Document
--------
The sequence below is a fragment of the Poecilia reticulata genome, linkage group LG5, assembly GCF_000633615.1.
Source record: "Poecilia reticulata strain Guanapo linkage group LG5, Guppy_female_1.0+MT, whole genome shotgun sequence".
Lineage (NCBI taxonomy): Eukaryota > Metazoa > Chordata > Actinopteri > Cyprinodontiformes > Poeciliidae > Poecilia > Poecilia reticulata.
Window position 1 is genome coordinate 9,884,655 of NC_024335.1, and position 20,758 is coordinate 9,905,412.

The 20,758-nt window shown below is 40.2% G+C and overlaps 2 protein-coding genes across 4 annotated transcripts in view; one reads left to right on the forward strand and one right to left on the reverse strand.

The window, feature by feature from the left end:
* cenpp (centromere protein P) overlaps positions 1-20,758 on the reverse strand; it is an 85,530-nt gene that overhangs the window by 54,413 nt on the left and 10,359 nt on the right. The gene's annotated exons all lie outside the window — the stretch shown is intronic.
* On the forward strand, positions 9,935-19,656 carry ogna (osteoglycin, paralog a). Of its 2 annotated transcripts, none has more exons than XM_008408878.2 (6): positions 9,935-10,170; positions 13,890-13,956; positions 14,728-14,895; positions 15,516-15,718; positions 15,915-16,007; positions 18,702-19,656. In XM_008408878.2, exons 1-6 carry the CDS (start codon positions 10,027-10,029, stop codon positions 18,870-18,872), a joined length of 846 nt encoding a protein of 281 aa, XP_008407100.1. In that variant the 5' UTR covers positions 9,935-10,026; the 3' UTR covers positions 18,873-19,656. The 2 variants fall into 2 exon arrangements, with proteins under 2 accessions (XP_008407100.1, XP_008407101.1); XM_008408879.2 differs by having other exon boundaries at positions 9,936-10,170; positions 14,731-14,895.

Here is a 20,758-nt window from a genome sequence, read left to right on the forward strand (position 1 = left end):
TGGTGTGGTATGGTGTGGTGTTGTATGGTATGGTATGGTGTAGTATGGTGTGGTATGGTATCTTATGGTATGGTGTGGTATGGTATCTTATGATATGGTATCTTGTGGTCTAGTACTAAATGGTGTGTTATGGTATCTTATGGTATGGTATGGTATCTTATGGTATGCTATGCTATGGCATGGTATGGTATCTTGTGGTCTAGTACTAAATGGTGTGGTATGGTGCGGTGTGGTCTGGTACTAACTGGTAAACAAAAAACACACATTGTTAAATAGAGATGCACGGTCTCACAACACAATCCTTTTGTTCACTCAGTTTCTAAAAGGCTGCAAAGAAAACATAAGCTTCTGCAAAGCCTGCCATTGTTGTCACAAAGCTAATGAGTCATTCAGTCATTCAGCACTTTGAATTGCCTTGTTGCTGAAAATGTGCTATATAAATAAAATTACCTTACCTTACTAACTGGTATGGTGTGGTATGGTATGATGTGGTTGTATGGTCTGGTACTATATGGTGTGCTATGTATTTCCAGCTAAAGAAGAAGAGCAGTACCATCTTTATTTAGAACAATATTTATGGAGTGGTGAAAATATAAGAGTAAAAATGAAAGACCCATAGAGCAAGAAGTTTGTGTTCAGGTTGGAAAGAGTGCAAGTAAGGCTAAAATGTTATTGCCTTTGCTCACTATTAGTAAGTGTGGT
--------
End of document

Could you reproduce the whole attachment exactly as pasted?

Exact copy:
The sequence below is a fragment of the Poecilia reticulata genome, linkage group LG5, assembly GCF_000633615.1.
Source record: "Poecilia reticulata strain Guanapo linkage group LG5, Guppy_female_1.0+MT, whole genome shotgun sequence".
Lineage (NCBI taxonomy): Eukaryota > Metazoa > Chordata > Actinopteri > Cyprinodontiformes > Poeciliidae > Poecilia > Poecilia reticulata.
Window position 1 is genome coordinate 9,884,655 of NC_024335.1, and position 20,758 is coordinate 9,905,412.

The 20,758-nt window shown below is 40.2% G+C and overlaps 2 protein-coding genes across 4 annotated transcripts in view; one reads left to right on the forward strand and one right to left on the reverse strand.

The window, feature by feature from the left end:
* cenpp (centromere protein P) overlaps positions 1-20,758 on the reverse strand; it is an 85,530-nt gene that overhangs the window by 54,413 nt on the left and 10,359 nt on the right. The gene's annotated exons all lie outside the window — the stretch shown is intronic.
* On the forward strand, positions 9,935-19,656 carry ogna (osteoglycin, paralog a). Of its 2 annotated transcripts, none has more exons than XM_008408878.2 (6): positions 9,935-10,170; positions 13,890-13,956; positions 14,728-14,895; positions 15,516-15,718; positions 15,915-16,007; positions 18,702-19,656. In XM_008408878.2, exons 1-6 carry the CDS (start codon positions 10,027-10,029, stop codon positions 18,870-18,872), a joined length of 846 nt encoding a protein of 281 aa, XP_008407100.1. In that variant the 5' UTR covers positions 9,935-10,026; the 3' UTR covers positions 18,873-19,656. The 2 variants fall into 2 exon arrangements, with proteins under 2 accessions (XP_008407100.1, XP_008407101.1); XM_008408879.2 differs by having other exon boundaries at positions 9,936-10,170; positions 14,731-14,895.

Here is a 20,758-nt window from a genome sequence, read left to right on the forward strand (position 1 = left end):
TGGTGTGGTATGGTGTGGTGTTGTATGGTATGGTATGGTGTAGTATGGTGTGGTATGGTATCTTATGGTATGGTGTGGTATGGTATCTTATGATATGGTATCTTGTGGTCTAGTACTAAATGGTGTGTTATGGTATCTTATGGTATGGTATGGTATCTTATGGTATGCTATGCTATGGCATGGTATGGTATCTTGTGGTCTAGTACTAAATGGTGTGGTATGGTGCGGTGTGGTCTGGTACTAACTGGTAAACAAAAAACACACATTGTTAAATAGAGATGCACGGTCTCACAACACAATCCTTTTGTTCACTCAGTTTCTAAAAGGCTGCAAAGAAAACATAAGCTTCTGCAAAGCCTGCCATTGTTGTCACAAAGCTAATGAGTCATTCAGTCATTCAGCACTTTGAATTGCCTTGTTGCTGAAAATGTGCTATATAAATAAAATTACCTTACCTTACTAACTGGTATGGTGTGGTATGGTATGATGTGGTTGTATGGTCTGGTACTATATGGTGTGCTATGTATTTCCAGCTAAAGAAGAAGAGCAGTACCATCTTTATTTAGAACAATATTTATGGAGTGGTGAAAATATAAGAGTAAAAATGAAAGACCCATAGAGCAAGAAGTTTGTGTTCAGGTTGGAAAGAGTGCAAGTAAGGCTAAAATGTTATTGCCTTTGCTCACTATTAGTAAGTGTGGT